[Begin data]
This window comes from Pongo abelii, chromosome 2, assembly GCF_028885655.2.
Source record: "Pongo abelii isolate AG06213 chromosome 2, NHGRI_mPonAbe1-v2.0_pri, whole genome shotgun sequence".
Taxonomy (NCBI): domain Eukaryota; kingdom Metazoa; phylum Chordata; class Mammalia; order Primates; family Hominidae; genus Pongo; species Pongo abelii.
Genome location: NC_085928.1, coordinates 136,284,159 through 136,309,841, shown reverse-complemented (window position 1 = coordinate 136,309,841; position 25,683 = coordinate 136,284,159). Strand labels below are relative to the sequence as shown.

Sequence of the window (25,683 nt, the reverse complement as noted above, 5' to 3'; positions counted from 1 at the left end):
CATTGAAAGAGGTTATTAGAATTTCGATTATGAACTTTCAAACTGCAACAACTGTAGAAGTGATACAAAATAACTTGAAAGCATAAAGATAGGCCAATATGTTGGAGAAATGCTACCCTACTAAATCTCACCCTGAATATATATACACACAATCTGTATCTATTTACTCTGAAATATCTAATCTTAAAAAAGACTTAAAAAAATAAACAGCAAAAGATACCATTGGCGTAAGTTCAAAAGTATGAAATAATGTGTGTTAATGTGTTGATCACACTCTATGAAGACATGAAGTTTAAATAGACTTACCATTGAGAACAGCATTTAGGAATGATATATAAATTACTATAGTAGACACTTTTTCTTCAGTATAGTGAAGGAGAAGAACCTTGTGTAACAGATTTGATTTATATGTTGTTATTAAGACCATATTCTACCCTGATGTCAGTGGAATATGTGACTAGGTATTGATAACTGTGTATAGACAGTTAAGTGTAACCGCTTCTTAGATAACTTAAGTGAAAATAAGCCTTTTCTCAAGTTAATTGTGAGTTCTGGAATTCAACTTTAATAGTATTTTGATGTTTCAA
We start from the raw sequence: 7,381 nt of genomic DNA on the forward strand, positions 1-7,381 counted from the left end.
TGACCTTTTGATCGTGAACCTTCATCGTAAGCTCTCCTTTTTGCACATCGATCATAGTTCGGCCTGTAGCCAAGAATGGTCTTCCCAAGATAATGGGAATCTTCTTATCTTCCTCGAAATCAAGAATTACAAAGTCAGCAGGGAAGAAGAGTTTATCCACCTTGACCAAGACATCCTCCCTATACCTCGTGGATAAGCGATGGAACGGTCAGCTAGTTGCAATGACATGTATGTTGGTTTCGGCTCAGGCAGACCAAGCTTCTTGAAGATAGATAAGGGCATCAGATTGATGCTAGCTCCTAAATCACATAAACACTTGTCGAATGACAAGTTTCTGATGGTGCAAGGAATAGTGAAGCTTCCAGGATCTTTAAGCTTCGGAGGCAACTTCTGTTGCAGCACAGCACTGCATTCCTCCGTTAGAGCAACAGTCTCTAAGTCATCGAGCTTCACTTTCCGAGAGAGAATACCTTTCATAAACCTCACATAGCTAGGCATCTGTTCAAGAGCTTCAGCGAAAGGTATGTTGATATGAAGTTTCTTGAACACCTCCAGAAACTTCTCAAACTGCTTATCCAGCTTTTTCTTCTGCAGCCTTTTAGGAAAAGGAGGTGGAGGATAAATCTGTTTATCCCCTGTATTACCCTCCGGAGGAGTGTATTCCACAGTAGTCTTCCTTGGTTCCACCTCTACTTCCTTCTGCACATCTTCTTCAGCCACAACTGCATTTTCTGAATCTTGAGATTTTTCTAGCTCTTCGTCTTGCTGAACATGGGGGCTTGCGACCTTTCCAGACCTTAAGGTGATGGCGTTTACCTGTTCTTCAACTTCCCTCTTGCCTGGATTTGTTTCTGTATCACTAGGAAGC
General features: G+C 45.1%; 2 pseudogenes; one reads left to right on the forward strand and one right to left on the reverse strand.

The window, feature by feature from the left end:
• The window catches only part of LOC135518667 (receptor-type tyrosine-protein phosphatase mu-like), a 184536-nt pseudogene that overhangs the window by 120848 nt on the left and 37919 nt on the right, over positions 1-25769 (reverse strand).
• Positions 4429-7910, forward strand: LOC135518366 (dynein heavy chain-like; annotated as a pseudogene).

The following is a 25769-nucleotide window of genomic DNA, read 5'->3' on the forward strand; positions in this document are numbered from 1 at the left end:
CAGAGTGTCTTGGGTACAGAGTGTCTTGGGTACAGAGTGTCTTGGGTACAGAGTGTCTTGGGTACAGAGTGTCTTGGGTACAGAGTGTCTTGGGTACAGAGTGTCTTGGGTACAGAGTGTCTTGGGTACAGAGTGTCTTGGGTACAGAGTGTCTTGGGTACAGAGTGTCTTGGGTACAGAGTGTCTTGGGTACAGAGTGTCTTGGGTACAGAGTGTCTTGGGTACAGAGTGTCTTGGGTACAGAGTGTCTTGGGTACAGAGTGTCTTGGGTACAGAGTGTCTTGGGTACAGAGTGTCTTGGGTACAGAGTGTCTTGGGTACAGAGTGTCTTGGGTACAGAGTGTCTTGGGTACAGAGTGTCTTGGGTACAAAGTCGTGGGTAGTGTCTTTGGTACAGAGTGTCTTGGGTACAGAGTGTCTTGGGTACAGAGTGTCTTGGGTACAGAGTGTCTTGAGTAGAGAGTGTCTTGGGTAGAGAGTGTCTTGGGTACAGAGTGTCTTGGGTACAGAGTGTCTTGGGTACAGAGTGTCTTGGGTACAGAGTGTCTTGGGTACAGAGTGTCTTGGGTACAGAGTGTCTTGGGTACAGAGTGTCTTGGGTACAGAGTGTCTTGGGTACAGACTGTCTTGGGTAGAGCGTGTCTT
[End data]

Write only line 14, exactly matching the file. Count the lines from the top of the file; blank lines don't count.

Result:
CAGAGTGTCTTGGGTACAGAGTGTCTTGGGTACAGAGTGTCTTGGGTACAGAGTGTCTTGGGTACAGAGTGTCTTGGGTACAGAGTGTCTTGGGTACAGAGTGTCTTGGGTACAGAGTGTCTTGGGTACAGAGTGTCTTGGGTACAGAGTGTCTTGGGTACAGAGTGTCTTGGGTACAGAGTGTCTTGGGTACAGAGTGTCTTGGGTACAGAGTGTCTTGGGTACAGAGTGTCTTGGGTACAGAGTGTCTTGGGTACAGAGTGTCTTGGGTACAGAGTGTCTTGGGTACAGAGTGTCTTGGGTACAGAGTGTCTTGGGTACAGAGTGTCTTGGGTACAGAGTGTCTTGGGTACAGAGTGTCTTGGGTACAAAGTCGTGGGTAGTGTCTTTGGTACAGAGTGTCTTGGGTACAGAGTGTCTTGGGTACAGAGTGTCTTGGGTACAGAGTGTCTTGAGTAGAGAGTGTCTTGGGTAGAGAGTGTCTTGGGTACAGAGTGTCTTGGGTACAGAGTGTCTTGGGTACAGAGTGTCTTGGGTACAGAGTGTCTTGGGTACAGAGTGTCTTGGGTACAGAGTGTCTTGGGTACAGAGTGTCTTGGGTACAGAGTGTCTTGGGTACAGACTGTCTTGGGTAGAGCGTGTCTT